Published January 17, 2007 by: Sherri Granato

You just never know what secrets are hiding behind the exterior of what appears to be a nice hotel, so you would probably never
guess that the Stanley Hotel was once used for the horror movie, "The Shining" or for
filming the last part of "Dumb and Dumber". The hotels popularity has drawn in many stars over the decades, whether it is to
investigate the supernatural or just to get away from the stress of real people while relaxing in the comfort and beauty of the luxury
hotel that offers a little more than just hospitality, you will easily find it at the Stanley Hotel.

Construction of the Stanley Hotel began in 1906 and officially opened in 1909. F. O. Stanley and his wife Flora built their family
home in Estes Park, Colorado, then later built the hotel nearby. F.O. was extremely intelligent and constructed a hydroelectric
plant within the mountains so that the hotel could be all electric. He later added the convenience of telephones to every room
which was quite a luxury for that period of time. The Stanley was once used as a summer resort so heat was not necessary, but it
was eventually installed in 1979. Prior to that time the hotel was heated from fireplaces located on the first floor.

It is thought that Mr. and Mrs. Stanley loved their hotel so much that they still live there today, not in the physical form, but rather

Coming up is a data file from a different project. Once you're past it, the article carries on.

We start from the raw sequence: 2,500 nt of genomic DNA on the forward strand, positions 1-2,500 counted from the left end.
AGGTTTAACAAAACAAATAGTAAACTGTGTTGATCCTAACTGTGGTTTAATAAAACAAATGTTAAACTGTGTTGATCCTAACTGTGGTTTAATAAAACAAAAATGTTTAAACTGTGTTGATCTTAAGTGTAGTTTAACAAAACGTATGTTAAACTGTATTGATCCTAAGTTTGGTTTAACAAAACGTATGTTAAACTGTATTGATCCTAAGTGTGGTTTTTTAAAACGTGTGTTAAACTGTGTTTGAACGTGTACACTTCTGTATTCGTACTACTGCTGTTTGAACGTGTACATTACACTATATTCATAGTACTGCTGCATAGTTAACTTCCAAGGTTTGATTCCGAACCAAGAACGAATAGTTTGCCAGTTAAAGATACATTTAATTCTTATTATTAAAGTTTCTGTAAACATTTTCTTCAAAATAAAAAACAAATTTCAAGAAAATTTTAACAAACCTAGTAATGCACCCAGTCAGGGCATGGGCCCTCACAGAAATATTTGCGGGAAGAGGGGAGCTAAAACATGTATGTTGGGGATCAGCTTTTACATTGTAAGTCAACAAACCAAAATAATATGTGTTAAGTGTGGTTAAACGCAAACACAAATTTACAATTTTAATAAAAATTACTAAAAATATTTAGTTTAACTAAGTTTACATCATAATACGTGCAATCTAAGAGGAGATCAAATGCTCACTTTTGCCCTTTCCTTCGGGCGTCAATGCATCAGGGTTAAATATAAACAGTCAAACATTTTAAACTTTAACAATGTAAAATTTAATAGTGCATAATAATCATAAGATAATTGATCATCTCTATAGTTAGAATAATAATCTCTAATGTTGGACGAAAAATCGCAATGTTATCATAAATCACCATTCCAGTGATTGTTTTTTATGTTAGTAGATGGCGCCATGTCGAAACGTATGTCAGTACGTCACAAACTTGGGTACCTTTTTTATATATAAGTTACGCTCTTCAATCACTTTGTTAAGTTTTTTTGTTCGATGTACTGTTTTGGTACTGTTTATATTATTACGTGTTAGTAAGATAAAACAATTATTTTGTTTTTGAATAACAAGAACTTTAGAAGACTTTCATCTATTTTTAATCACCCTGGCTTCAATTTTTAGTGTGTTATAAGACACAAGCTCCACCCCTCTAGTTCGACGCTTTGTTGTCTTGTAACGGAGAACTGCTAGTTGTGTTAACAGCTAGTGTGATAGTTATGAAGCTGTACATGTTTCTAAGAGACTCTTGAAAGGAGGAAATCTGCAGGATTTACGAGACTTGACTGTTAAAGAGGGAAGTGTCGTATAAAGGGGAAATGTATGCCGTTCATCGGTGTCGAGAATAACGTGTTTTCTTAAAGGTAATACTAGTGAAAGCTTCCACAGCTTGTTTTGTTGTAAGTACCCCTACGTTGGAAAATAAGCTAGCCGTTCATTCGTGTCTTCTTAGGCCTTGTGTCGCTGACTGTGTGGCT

in the form of friendly and annoying spirit forms. F.O. Stanley likes to play the piano in the music room late at night, and Flora is
known to be highly visible at just about any time of the day or night. Her image is considered a high profile haunting as she is quite
frequently spotted in the billiard room and in the lobby.



The Haunted Stanley Hotel in Estes Park, CO.

Last year we toured out towards Estes Park here in Colorado, and like the last time we went through there, the huge hotel that
stands out in beauty there, completely caught my eye! Luckily for me, we had time to explore it this time around. The one burning
question burning in my mind was: Is this where Stephen King’s “The Shining” was filmed? We made our way to the Hotel and
started snooping around.

Upon our exploring we learned that this is not in fact where “The Shinning” was filmed, but where Stephen King got his inspiration
for the story. He had originally had an idea of a family stranded in an amusement park, but he couldn’t seem to use it. He was
renting a home in Boulder, Colorado at the time (close to where I lived last year, how awesome!) and after he arrived in Estes Park
at the Stanley Hotel, he had dinner, and then walked along the corridors. It says he could imagine the grand hotel cut off from the
outside world- snowbound. His plot thickened: a family hired as caretakers of the vast hotel until spring; an innocent wife; a
husband going mad; and their small son with a special gift – The Shinning.

The movie itself wasn’t filmed there because there simply was not enough snow, the town was too close to the hotel, and adequate